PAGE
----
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2006-08-09 - Article/Dans un journal avec peer-review - Anglais - 10 page(s)

Leroy Baptiste , Toubeau Gérard, Falmagne Paul, Wattiez Ruddy , "Identification and characterization of new protein chemoattractants in the frog skin secretome" in Molecular & Cellular Proteomics, 5, 11, 2114-2123

  • Edition : American Society for Biochemistry and Molecular Biology, Bethesda (MD)
  • Codes CREF : Biochimie (DI3112), Histologie (DI3212), Biotechnologie (DI3800), Cancérologie (DI3349)
  • Unités de recherche UMONS : Histologie (M118), Protéomique et Microbiologie (S828)
Texte intégral :

Abstract(s) :

(Anglais) The vomeronasal organ is a chemosensory organ present in most vertebrates and involved in chemical communication. In the last decade, the deciphering of the signal transduction process of this organ has progressed. However, less is known about the vomeronasal organ ligands and their structure-function relationships. Snakes possess a highly developed vomeronasal system that is used in various behaviors such as mating, predator detection, or prey selection, making this group a suitable model for study of the vomeronasal chemoreception. In this work, we used a proteomics approach to identify and characterize proteins from frog cutaneous mucus proteome involved in prey recognition by snakes of the genus Thamnophis. Herein we report the purification and characterization of two proteins isolated from the frog skin secretome that elicit the vomeronasal organ-mediated predatory behavior of Thamnophis marcianus. These proteins are members of the parvalbumin family, which are calcium-binding proteins generally associated to muscular and nervous tissues. This is the first report that demonstrates parvalbumins are not strictly restricted to intracellular compartments and can also be isolated from exocrine secretions. Purified parvalbumins from frog muscle and mucus revealed identical chemoattractive properties for T. marcianus. Snake bioassay revealed the Ca2+/Mg2+ dependence of the bioactivity of parvalbumins. So parvalbumins appear to be new candidate ligands of the vomeronasal organ.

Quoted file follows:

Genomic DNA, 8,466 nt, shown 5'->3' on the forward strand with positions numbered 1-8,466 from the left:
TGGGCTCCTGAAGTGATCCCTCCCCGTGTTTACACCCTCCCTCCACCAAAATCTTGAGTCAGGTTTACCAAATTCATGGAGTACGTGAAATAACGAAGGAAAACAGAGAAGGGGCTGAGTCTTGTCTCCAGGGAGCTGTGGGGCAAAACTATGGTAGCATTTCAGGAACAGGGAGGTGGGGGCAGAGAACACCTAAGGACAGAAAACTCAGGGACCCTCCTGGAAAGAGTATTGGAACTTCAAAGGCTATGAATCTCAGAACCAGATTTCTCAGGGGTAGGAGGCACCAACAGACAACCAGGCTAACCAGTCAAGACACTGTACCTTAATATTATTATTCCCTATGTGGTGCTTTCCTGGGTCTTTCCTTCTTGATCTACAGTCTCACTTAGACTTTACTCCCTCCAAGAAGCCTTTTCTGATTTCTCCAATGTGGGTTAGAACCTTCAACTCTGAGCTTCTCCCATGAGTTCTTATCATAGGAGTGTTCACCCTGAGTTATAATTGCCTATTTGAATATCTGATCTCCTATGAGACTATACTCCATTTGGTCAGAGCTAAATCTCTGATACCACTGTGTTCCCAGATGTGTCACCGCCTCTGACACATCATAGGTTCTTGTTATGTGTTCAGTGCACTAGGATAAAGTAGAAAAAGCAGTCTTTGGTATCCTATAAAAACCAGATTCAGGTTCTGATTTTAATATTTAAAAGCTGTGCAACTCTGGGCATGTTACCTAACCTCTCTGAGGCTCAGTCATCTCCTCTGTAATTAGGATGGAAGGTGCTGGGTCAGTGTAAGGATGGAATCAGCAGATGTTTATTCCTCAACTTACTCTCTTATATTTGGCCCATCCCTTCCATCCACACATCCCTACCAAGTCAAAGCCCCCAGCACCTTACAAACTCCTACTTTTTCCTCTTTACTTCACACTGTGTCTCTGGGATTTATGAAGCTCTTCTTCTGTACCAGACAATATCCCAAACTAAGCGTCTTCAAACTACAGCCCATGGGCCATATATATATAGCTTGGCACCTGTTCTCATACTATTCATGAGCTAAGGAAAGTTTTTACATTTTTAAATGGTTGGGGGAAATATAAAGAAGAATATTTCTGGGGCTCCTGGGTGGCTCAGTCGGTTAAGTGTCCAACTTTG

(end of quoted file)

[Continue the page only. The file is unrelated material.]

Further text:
Notes :
  • (Anglais) Publié en ligne le 9 août 2006
Identifiants :
  • DOI : 10.1074/mcp.M600205-MCP200